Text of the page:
With this grim scenario in mind, the officials were disturbed to see that few of the controls in place for commercial airlines existed for private planes. And there was no radiological screening of such planes or their cargo, nor a security check of pilots. They proposed creating a constellation of screening points for small planes. Those approaching the U.S. from Europe and the Middle East would stop for refuelling and screening in Shannon, Ireland. Other screening points would be located in Bermuda and in Aruba. Seeking to preserve unfettered passage between Canada and the U.S. (and reasoning that once in North America it would be unlikely that a plane could pick up nuclear cargo in Canada), Rosenzweig, with then-DHS chief Michael Chertoff’s blessing, approached Canadian officials about participating. The Americans would provide the radiological equipment. Canada would supply a few customs agents to clear the flights for passage to Canada. The Irish, Bermudans and Arubans got the opportunity to sell champagne and Chanel to the jet-setters who passed through. “It was win-win-win all around,” he says.
The Canadian reaction was tepid, Rosenzweig says. Officials expressed interest, but ministers changed and no decisions were taken. Now, three years later, the facilities are being built without Canadian participation. Eventually, DHS will have to turn to the question of what to do about small plane flights from Canada, potentially throwing up yet another layer of security within North America.
Perhaps nothing embodies the difference in views as much as the passport rule that takes effect on June 1. From the Canadian perspective, Canada was blindsided by the new stipulation, under which adults entering the U.S. must produce a passport or “enhanced” document. It’s true that the WHTI (Western Hemisphere Travel Initiative) was stuck into a lengthy intelligence reform bill in 2004 without prior notice, also surprising many members of Congress from border states who, like officials at the Canadian Embassy, warned of disruptions to tourism, trade and the lifestyle of border communities. But perhaps it should not have come as such a surprise. The end of passport-free travel within North America was explicitly recommended on page 388 of the bipartisan 9/11 commission report that came out in July 2004. And at DHS, it was a no-brainer. The spectacle of border officials examining many different kinds of documents—from drivers’ licences to birth certificates and even baptismal documents—seemed to belong to an earlier, more innocent age.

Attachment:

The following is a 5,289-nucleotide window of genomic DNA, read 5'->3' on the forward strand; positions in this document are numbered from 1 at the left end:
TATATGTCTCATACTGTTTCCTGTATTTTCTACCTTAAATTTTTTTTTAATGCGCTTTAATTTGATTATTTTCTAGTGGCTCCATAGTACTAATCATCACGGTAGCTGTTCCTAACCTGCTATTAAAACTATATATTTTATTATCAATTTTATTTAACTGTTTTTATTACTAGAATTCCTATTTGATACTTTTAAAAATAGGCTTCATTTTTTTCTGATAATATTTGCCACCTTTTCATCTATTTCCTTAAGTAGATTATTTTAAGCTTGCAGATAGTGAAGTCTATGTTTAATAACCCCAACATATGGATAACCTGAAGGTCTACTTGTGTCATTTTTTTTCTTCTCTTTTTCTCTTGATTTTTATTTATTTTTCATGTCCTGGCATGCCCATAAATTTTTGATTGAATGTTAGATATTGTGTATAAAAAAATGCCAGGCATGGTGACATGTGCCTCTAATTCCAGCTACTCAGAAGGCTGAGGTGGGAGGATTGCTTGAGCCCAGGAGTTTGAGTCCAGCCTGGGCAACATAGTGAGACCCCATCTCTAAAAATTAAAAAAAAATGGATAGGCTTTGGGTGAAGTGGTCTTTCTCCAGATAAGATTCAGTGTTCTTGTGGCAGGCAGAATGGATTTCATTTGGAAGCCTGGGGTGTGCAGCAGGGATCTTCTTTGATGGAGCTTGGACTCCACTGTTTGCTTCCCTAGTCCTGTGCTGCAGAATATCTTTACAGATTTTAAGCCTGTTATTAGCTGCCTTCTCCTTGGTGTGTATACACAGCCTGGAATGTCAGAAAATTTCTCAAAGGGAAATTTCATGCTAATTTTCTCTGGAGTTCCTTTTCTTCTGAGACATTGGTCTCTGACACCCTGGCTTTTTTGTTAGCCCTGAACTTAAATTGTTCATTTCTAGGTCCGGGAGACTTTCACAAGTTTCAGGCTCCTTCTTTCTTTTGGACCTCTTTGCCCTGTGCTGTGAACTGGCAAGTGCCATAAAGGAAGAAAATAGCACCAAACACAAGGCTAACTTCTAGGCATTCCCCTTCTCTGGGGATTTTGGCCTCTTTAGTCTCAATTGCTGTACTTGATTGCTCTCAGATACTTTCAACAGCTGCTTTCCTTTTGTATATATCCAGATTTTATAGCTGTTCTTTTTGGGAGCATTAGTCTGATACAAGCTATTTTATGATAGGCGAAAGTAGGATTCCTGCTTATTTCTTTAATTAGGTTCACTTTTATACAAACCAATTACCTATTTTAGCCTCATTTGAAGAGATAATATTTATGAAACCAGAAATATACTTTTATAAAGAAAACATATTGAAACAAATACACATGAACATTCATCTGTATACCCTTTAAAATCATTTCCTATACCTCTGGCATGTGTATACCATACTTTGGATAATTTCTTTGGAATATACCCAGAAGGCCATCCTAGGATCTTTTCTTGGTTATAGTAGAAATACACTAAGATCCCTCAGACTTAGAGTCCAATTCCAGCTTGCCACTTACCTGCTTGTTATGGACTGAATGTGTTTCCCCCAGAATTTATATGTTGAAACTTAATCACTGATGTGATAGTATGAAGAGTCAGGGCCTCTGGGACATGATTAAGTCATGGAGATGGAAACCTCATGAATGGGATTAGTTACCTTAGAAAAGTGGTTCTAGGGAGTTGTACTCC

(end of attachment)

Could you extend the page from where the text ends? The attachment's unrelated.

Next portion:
But Canadian officials were concerned that the costs of outfitting American and Canadian families with passports would devastate cross-border tourism—and worried over what the potential confusion and confrontation over the new rule would do to wait times at the border. Michael Wilson, Canada’s ambassador, along with border state lawmakers, agitated hard to have the implementation deadline delayed until June 1. The sight of a Canadian ambassador aggressively lobbying against a rule change struck some at DHS as inappropriate—the kind of thing that would have raised howls of outrage if the situation had been reversed. The Americans also thought Canadians should have accepted the new reality much sooner and been more creative in finding a more workable solution, at the very least leaping on the idea of security-enhanced drivers’ licences such as those issued by B.C. and a handful of border states.
Although critics won a few concessions—including an exemption for children—there could still be more tension ahead as the rule comes into effect. Indeed, while DHS has long maintained it is ready to implement the new program, Canadian officials and others are not too confident of American readiness. New York Rep. Louise Slaughter predicts “pure chaos.” Van Loan says he hopes to see a “practical, flexible approach,” rather than a zero tolerance policy for anyone attempting to cross without a passport. “There are various things you can do—obviously not holding everyone to strict rules on June 1,” he says. “Use [the deadline] as an opportunity to educate travellers and use other information to convince yourself of their identity.”